Is Shazam Marvel or DC? Who Is the Original Captain Marvel? 2019 was an interesting year for movies, and one notable chance of cosmic fate from the year saw the release of Captain Marvel and Shazam! While these two films were made by different studios based on radically different comic book characters from different publications, the two share a connection in that originally Shazam went by the name Captain Marvel.
It is odd that a character now associated with DC Comics had the name of the company’s biggest competitor, and even as recently as 2011’s Young Justice, he was still referred to as Captain Marvel. Yet now that name is more commonly associated with Marvel Comics, particularly Carol Danvers.
While it was a fun bit of trivia that both Captain Marvel and Shazam! opened in theaters in 2019, what is even odder is that both movies have got sequels coming out in 2023. Shazam! Fury of the Gods opens in theaters on March 17, 2023, while The Marvels was recently delayed to November 10, 2023. This almost didn’t happen, as Shazam! Fury of the Gods was supposed to be released in 2022, but the delay now has these two characters with similar names back in the public spotlight.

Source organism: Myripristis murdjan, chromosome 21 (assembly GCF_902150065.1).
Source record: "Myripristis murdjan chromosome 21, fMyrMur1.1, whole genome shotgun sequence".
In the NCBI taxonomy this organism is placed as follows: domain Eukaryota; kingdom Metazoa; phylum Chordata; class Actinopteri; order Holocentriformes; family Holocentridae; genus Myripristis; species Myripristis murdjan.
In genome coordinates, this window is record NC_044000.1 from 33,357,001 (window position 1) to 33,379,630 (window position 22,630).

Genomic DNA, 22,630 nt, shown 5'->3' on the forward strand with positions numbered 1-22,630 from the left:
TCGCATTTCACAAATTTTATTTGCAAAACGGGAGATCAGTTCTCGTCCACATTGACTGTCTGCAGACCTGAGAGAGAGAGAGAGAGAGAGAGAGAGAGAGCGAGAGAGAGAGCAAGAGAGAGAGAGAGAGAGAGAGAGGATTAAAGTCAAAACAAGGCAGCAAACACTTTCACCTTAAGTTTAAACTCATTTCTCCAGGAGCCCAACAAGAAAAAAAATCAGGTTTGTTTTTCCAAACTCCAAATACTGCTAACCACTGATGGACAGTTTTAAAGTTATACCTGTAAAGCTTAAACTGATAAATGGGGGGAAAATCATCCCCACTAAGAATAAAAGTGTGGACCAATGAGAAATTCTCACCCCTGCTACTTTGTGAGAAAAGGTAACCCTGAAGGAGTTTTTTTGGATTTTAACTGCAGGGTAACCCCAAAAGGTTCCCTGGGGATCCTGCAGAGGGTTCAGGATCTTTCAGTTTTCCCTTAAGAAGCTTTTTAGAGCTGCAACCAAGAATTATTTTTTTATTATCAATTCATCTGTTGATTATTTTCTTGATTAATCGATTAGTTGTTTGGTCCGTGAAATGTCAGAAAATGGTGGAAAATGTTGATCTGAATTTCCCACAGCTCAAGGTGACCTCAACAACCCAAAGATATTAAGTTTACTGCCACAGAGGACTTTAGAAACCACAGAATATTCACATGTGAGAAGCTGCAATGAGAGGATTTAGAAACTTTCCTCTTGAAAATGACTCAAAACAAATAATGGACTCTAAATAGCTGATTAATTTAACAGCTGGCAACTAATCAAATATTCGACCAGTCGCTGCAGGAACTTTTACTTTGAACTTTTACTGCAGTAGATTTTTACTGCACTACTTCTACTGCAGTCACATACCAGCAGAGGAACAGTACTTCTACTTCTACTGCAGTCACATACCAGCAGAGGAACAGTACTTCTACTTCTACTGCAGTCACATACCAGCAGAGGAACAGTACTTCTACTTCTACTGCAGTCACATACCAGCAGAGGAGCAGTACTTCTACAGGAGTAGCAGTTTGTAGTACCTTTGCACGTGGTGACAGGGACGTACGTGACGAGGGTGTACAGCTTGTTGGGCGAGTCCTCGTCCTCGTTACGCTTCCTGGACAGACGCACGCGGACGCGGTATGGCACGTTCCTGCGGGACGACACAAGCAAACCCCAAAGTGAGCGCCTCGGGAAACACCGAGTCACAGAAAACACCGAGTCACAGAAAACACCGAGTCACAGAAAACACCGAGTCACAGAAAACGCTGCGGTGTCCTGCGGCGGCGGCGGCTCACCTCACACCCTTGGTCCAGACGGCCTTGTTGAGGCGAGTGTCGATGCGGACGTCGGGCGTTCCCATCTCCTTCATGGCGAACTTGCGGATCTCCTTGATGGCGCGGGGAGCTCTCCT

Here is an explanation of why these two characters have the name Captain Marvel, how Billy Batson became known as the hero Shazam!, and how Marvel Comics acquired the name, Captain Marvel.
Is Shazam Marvel or DC?
If you didn’t know before, there are two Captain Marvel characters. Actually, there are more than just two, but both DC Comics and Marvel Comics each own a character best known for the name. One started off as a direct copy of the Man of Steel himself. The other is a cosmic powerhouse with plenty of attitude. But, regardless of which Captain Marvel you prefer or grew up with, there is a lengthy comic book history associated with that name, a history that can get a bit convoluted and confusing. Hopefully, with the Wisdom of Solomon, we can fix that.
This year already saw the release of Shazam!: Fury of the Gods and we’re slated to witness The Marvels this fall, but before you dive head-first into some of these super-powered sequels, it might be time to brush up on your Captain Marvel history.